Americanah by Chimamanda Ngozi Adichie

Adichie has much smart stuff to say about the experience of leaving Nigeria for a “better” life in the US and England, and why people might prefer to return to Nigeria. That’s a lot to do with race. While her protagonist says she didn’t think of herself as black until she was told she was in the US, her on-and-off-again lover has a starker experience in England, a victim of being unable to climb out of his non-work visa status to climb the class-ladder, the prerequisite for any success in the Old World. That’s not to say Nigerian society is a bed of roses, with its obsession with tacky wealth and its stifling necessity for connections (ie sucking up to get ahead). There are interesting asides about the rise of Obama and what that says and doesn’t say about US society, blog posts telling it like it is about African (as distinct from African American) experiences but ultimately Americanah is a romance of lost and found love.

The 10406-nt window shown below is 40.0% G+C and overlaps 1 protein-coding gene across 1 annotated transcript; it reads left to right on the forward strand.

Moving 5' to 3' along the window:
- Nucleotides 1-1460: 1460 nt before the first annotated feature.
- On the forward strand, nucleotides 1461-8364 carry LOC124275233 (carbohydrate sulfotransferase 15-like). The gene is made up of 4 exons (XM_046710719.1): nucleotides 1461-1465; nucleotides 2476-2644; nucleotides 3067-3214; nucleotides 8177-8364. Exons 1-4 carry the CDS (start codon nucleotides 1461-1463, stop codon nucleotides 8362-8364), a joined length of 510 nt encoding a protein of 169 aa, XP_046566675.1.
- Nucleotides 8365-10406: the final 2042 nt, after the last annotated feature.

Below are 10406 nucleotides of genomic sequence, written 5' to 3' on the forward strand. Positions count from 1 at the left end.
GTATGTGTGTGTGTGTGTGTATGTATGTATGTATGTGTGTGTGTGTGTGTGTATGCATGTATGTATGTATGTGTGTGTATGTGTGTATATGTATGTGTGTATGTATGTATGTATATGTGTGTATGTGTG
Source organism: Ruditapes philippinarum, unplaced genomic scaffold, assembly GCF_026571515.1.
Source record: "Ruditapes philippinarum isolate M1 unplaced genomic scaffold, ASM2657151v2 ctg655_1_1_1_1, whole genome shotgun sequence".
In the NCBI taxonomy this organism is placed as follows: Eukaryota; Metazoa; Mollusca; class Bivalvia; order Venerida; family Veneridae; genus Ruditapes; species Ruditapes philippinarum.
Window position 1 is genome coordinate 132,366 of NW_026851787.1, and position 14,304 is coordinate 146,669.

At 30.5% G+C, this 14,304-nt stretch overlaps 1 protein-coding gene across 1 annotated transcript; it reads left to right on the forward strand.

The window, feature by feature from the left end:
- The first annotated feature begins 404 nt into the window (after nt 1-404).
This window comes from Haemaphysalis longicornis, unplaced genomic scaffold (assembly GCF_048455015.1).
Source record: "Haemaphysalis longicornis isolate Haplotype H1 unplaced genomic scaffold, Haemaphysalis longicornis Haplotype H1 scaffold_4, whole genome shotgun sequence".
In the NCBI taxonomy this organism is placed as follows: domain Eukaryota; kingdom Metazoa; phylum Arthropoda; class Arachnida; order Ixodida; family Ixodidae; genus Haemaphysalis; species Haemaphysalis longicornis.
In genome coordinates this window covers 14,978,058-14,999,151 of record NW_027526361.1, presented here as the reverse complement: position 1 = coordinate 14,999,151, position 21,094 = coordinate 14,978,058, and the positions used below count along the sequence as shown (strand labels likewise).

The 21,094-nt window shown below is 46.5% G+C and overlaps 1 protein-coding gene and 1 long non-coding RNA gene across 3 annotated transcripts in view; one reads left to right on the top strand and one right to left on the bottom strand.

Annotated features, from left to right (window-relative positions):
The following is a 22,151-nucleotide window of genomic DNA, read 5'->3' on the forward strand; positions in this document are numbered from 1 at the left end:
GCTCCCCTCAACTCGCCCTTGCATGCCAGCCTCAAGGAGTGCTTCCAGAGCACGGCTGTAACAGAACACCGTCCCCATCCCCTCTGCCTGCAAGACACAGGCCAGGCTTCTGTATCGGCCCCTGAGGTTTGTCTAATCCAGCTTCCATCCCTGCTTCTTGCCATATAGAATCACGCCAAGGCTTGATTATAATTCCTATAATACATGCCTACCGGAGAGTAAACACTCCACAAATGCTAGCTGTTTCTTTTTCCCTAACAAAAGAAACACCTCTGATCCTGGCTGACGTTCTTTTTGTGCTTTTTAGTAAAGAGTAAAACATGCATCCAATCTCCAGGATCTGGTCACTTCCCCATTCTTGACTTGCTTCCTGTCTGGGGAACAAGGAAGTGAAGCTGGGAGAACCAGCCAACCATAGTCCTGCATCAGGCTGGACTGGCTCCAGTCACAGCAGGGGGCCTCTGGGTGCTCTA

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No. 20 of 100 books I intend to read and review in 2021.

Patrick Sherriff is an Englishman who survived 13 years working for newspapers in the US, UK and Japan. Between teaching English lessons at his conversation school in Abiko, Japan, he writes and illustrates textbooks for non-native speakers of English, releases Hana Walker mystery novels, short stories, essays and a monthly newsletter  highlighting good fiction published in English about Japan. Saku’s Random Book Club is his latest project to spend more time with books.